In 2009, Britain’s GCHQ spying agency was actively targeting the CEO of one of Europe’s largest cloud hosting. A new report published by Le Monde (in partnership with The Intercept) found OVH CEO Octave Klaba’s name on a list of “interesting names” used as part of a metadata test by GCHQ in 2009, alongside ambassadors and politicians. It’s unclear how thoroughly Klaba was surveilled beyond that test, but the list is strong evidence that he was considered a target by intelligence agencies at the time.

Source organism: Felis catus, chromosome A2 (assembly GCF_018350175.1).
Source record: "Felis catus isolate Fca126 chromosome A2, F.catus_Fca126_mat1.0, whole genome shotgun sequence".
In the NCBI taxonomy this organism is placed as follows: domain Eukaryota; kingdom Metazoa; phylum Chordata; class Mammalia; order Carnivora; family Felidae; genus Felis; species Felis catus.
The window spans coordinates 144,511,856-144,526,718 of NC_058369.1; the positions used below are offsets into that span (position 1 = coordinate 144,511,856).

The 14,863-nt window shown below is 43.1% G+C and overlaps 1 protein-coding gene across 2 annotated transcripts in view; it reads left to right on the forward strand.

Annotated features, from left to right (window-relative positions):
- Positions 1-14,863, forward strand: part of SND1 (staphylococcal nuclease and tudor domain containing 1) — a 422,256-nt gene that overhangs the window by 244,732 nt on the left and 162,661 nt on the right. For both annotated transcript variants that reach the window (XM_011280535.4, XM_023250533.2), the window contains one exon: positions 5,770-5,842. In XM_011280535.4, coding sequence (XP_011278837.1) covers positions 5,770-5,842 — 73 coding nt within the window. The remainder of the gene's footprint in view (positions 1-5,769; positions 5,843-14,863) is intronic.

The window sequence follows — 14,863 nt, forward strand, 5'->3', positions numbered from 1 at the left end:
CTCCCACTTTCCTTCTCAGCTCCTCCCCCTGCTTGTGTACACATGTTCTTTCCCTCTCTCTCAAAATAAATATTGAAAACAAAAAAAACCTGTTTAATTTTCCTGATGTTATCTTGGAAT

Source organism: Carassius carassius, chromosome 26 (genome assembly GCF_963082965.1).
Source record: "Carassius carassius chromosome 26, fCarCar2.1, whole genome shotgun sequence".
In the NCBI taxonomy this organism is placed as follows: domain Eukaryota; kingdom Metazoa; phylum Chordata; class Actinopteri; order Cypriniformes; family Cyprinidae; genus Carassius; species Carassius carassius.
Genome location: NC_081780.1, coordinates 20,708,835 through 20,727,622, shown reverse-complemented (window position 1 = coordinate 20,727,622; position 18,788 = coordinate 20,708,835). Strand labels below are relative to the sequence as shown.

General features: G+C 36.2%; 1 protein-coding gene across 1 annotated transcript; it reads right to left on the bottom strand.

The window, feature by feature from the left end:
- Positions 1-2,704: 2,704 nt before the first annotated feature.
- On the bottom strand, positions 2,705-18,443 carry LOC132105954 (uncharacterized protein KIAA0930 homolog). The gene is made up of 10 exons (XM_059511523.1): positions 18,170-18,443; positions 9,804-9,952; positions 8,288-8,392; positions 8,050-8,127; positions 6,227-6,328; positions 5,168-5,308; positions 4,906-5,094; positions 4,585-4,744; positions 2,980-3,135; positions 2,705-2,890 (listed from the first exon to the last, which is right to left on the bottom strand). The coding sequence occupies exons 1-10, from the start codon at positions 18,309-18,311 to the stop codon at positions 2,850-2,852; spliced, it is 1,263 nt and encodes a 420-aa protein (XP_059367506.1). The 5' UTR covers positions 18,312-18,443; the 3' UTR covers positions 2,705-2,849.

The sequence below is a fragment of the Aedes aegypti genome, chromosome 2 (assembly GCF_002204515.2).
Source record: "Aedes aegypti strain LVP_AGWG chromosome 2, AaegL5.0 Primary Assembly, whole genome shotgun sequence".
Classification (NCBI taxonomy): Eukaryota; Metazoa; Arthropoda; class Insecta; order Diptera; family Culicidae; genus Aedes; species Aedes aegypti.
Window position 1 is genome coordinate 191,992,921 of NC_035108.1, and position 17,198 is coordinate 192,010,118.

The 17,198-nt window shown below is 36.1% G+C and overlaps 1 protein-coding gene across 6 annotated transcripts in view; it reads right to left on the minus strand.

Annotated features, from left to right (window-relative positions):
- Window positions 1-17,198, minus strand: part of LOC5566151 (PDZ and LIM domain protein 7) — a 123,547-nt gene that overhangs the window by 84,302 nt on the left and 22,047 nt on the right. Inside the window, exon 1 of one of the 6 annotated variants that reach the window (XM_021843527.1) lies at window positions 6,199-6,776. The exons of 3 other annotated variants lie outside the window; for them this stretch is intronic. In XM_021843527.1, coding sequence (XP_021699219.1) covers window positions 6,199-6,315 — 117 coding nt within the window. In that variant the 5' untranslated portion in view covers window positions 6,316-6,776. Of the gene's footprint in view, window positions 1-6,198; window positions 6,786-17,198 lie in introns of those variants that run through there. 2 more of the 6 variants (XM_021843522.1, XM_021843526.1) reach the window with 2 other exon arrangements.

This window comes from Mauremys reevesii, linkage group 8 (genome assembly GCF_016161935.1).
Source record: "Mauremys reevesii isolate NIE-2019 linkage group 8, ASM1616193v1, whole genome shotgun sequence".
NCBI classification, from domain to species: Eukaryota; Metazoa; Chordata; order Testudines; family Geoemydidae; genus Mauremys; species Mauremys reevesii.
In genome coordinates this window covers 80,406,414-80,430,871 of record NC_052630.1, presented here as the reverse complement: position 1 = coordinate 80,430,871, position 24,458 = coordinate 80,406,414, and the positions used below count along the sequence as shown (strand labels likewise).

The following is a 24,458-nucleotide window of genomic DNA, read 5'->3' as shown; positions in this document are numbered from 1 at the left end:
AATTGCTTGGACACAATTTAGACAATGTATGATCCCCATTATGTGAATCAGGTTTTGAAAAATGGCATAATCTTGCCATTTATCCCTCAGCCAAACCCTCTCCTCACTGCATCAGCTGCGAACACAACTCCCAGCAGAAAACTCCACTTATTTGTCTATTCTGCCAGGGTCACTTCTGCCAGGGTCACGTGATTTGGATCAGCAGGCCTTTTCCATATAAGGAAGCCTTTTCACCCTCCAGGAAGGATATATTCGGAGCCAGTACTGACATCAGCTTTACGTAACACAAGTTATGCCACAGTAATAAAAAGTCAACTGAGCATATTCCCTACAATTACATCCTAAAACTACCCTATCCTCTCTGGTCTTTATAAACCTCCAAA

Klaba has not been publicly accused of espionage or any other crime, and it’s unclear why he was included on the list. Still, it’s not the first time surveillance agencies have attacked technology providers as a way of reaching their customers, most notably with the 2010 attack on the SIM card company Gemalto.
As a web hosting provider, Klaba and OVH have often drawn criticism for the sites they host, whether they’re pirating content or promoting unorthodox political views. In 2010 (after the order reported by Le Monde), the company took over hosting of the Wikileaks site, after Amazon declined to host the site for political reasons. Still, it’s unclear how those activities might have posed a threat to the national security of the UK.